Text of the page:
In the cemetery of Sarlat one can admire the pyramid tomb of François Fournier-Sarlovèze, who inspired the story behind The Duellists.
Other movies partly shot in Sarlat include:
The city also appears in the first instalments of French author Robert Merle's saga Fortune de France , which tells the story of a fictitious Huguenot, Pierre de Siorac, during the 16th and 17th centuries in France.
Dordogne is a department in Southwestern France, with its prefecture in Périgueux. Located in the Nouvelle-Aquitaine region between the Loire Valley and the Pyrenees, it is named after the river Dordogne, which runs through it. It corresponds roughly to the ancient county of Périgord. In 2016, Dordogne had a population of 414,789.
The following is a list of the 505 communes of the Dordogne department of France.
The Périgord is a natural region and former province of France, which corresponds roughly to the current Dordogne department, now forming the northern part of the administrative region of Nouvelle-Aquitaine. It is divided into four areas called the Périgord Noir (Black), the Périgord Blanc (White), the Périgord Vert (Green) and the Périgord Pourpre (Purple). The geography and natural resources of Périgord make it an unspoiled region rich in history and wildlife, and the newly created Parc Naturel Régional Périgord-Limousin aims to conserve it as such.
Bergerac is a commune and a sub-prefecture of the Dordogne department in southwestern France. Bergerac is designated as a 'City of Art and History' by the Ministry of Culture (France). It is the secondmost populated subprefecture in the Dordogne, after Périgueux.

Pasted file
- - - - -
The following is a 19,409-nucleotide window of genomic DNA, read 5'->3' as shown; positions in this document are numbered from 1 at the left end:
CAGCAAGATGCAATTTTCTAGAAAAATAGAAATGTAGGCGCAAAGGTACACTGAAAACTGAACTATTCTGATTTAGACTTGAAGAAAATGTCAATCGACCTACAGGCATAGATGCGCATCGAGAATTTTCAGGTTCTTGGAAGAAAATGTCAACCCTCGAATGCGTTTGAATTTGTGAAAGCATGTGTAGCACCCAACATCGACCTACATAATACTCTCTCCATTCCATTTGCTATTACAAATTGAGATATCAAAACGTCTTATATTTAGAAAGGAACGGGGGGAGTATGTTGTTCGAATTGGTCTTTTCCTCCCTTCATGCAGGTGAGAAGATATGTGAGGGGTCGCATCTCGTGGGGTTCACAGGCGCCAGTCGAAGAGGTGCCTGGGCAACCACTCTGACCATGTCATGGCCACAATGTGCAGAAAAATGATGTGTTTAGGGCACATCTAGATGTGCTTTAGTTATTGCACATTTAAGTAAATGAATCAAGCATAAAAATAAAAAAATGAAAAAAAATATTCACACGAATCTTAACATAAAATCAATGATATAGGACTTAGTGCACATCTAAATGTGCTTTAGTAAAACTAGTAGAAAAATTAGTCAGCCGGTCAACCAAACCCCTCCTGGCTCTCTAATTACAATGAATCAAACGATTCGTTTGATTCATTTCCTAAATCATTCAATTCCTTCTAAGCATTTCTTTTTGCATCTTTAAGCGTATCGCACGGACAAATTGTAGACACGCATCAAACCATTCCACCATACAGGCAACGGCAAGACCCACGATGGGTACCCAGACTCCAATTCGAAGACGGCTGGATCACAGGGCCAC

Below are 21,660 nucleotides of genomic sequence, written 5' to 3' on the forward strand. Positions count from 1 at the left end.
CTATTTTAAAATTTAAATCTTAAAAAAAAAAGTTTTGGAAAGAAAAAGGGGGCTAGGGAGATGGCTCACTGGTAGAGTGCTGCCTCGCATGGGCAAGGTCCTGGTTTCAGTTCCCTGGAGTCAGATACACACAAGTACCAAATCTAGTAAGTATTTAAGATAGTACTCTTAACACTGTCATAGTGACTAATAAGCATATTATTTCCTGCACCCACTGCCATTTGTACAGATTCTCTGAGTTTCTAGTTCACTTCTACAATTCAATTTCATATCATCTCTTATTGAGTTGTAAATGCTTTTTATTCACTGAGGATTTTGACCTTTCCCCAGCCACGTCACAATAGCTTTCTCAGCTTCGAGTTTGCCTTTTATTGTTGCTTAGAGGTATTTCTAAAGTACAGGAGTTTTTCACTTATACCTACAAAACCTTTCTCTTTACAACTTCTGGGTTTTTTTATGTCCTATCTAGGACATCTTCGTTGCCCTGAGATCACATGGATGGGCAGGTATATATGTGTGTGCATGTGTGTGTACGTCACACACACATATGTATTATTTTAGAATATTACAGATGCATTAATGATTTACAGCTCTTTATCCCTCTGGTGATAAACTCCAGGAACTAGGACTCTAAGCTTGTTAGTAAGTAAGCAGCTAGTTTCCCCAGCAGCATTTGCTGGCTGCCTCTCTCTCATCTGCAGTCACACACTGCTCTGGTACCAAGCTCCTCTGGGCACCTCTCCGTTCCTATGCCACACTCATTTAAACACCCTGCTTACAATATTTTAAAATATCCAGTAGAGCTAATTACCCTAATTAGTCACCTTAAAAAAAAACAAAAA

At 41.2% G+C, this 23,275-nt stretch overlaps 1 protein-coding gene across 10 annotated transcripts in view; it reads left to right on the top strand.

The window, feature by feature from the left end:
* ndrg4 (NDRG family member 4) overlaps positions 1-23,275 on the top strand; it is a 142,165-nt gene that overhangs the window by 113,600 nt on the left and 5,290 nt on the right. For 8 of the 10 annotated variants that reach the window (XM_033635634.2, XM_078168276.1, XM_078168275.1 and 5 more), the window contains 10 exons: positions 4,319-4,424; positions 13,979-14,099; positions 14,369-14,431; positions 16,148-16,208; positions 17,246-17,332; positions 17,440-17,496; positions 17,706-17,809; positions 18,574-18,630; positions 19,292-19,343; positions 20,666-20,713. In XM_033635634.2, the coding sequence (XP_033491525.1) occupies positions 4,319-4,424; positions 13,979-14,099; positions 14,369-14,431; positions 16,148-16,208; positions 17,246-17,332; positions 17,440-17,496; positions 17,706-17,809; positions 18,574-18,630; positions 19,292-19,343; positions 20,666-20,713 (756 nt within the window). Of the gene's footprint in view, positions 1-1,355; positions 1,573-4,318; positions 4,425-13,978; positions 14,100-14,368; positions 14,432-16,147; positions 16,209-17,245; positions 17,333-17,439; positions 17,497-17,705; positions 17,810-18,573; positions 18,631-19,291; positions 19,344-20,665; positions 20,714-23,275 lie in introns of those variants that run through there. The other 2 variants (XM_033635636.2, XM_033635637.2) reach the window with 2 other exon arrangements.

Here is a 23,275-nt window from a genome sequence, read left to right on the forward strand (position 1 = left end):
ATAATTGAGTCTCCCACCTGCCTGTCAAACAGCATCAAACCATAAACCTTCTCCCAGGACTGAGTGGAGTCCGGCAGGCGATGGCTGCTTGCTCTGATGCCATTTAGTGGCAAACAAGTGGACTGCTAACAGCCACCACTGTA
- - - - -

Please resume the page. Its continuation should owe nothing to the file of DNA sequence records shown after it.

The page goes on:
The following is a list of the 25 cantons of the Dordogne department, in France, following the French canton reorganisation which came into effect in March 2015:
The 4 arrondissements of the Dordogne department are:
The arrondissement of Bergerac is an arrondissement of France in the Dordogne department in the Nouvelle-Aquitaine region. It has 130 communes. Its population is 102,859 (2016), and its area is 1,819.9 km2 (702.7 sq mi).
The arrondissement of Sarlat-la-Canéda is an arrondissement in France in the Dordogne department in the Nouvelle-Aquitaine region. It has 138 communes. Its population is 81,863 (2016), and its area is 2,273.1 km2 (877.6 sq mi).
Montignac-Lascaux, is a commune in the Dordogne department in Nouvelle-Aquitaine in southwestern France. It is a small town situated on the Vézère river and has been the capital of the canton of Montignac since 1790. In 2015 it became the capital of the newly created Canton de la Vallée de l'Homme. The poet Pierre Lachambeaudie (1806–1872) was born in the village.